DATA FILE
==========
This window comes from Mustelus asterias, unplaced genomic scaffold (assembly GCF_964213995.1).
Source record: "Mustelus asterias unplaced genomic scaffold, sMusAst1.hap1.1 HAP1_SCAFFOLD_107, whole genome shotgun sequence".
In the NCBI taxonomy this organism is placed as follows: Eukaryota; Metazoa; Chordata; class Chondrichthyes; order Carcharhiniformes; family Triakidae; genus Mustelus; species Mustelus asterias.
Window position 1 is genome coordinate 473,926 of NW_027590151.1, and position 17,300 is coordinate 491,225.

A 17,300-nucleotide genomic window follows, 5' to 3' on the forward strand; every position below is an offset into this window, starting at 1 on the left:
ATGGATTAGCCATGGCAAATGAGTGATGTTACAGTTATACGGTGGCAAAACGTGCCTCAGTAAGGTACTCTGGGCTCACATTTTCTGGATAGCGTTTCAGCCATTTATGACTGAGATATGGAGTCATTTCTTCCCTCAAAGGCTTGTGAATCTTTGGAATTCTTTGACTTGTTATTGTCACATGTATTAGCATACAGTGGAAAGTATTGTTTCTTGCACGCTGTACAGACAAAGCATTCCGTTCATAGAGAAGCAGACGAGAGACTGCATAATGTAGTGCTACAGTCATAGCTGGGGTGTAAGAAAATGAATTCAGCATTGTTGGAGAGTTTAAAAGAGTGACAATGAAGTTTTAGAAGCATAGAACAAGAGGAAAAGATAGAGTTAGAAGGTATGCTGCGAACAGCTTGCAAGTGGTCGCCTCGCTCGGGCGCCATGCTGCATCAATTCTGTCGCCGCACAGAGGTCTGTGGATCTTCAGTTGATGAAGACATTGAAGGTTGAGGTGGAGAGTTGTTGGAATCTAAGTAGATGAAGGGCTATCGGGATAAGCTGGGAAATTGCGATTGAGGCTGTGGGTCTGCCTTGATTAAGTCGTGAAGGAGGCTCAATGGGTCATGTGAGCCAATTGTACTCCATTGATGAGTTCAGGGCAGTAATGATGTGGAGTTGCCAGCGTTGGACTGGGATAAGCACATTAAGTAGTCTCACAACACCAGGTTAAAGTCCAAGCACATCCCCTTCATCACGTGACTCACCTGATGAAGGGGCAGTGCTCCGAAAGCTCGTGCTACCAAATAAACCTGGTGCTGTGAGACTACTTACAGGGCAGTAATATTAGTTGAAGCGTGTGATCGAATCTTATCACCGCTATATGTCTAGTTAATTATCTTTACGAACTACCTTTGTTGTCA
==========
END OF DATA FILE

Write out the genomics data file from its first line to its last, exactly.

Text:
This window comes from Mustelus asterias, unplaced genomic scaffold (assembly GCF_964213995.1).
Source record: "Mustelus asterias unplaced genomic scaffold, sMusAst1.hap1.1 HAP1_SCAFFOLD_107, whole genome shotgun sequence".
In the NCBI taxonomy this organism is placed as follows: Eukaryota; Metazoa; Chordata; class Chondrichthyes; order Carcharhiniformes; family Triakidae; genus Mustelus; species Mustelus asterias.
Window position 1 is genome coordinate 473,926 of NW_027590151.1, and position 17,300 is coordinate 491,225.

A 17,300-nucleotide genomic window follows, 5' to 3' on the forward strand; every position below is an offset into this window, starting at 1 on the left:
ATGGATTAGCCATGGCAAATGAGTGATGTTACAGTTATACGGTGGCAAAACGTGCCTCAGTAAGGTACTCTGGGCTCACATTTTCTGGATAGCGTTTCAGCCATTTATGACTGAGATATGGAGTCATTTCTTCCCTCAAAGGCTTGTGAATCTTTGGAATTCTTTGACTTGTTATTGTCACATGTATTAGCATACAGTGGAAAGTATTGTTTCTTGCACGCTGTACAGACAAAGCATTCCGTTCATAGAGAAGCAGACGAGAGACTGCATAATGTAGTGCTACAGTCATAGCTGGGGTGTAAGAAAATGAATTCAGCATTGTTGGAGAGTTTAAAAGAGTGACAATGAAGTTTTAGAAGCATAGAACAAGAGGAAAAGATAGAGTTAGAAGGTATGCTGCGAACAGCTTGCAAGTGGTCGCCTCGCTCGGGCGCCATGCTGCATCAATTCTGTCGCCGCACAGAGGTCTGTGGATCTTCAGTTGATGAAGACATTGAAGGTTGAGGTGGAGAGTTGTTGGAATCTAAGTAGATGAAGGGCTATCGGGATAAGCTGGGAAATTGCGATTGAGGCTGTGGGTCTGCCTTGATTAAGTCGTGAAGGAGGCTCAATGGGTCATGTGAGCCAATTGTACTCCATTGATGAGTTCAGGGCAGTAATGATGTGGAGTTGCCAGCGTTGGACTGGGATAAGCACATTAAGTAGTCTCACAACACCAGGTTAAAGTCCAAGCACATCCCCTTCATCACGTGACTCACCTGATGAAGGGGCAGTGCTCCGAAAGCTCGTGCTACCAAATAAACCTGGTGCTGTGAGACTACTTACAGGGCAGTAATATTAGTTGAAGCGTGTGATCGAATCTTATCACCGCTATATGTCTAGTTAATTATCTTTACGAACTACCTTTGTTGTCA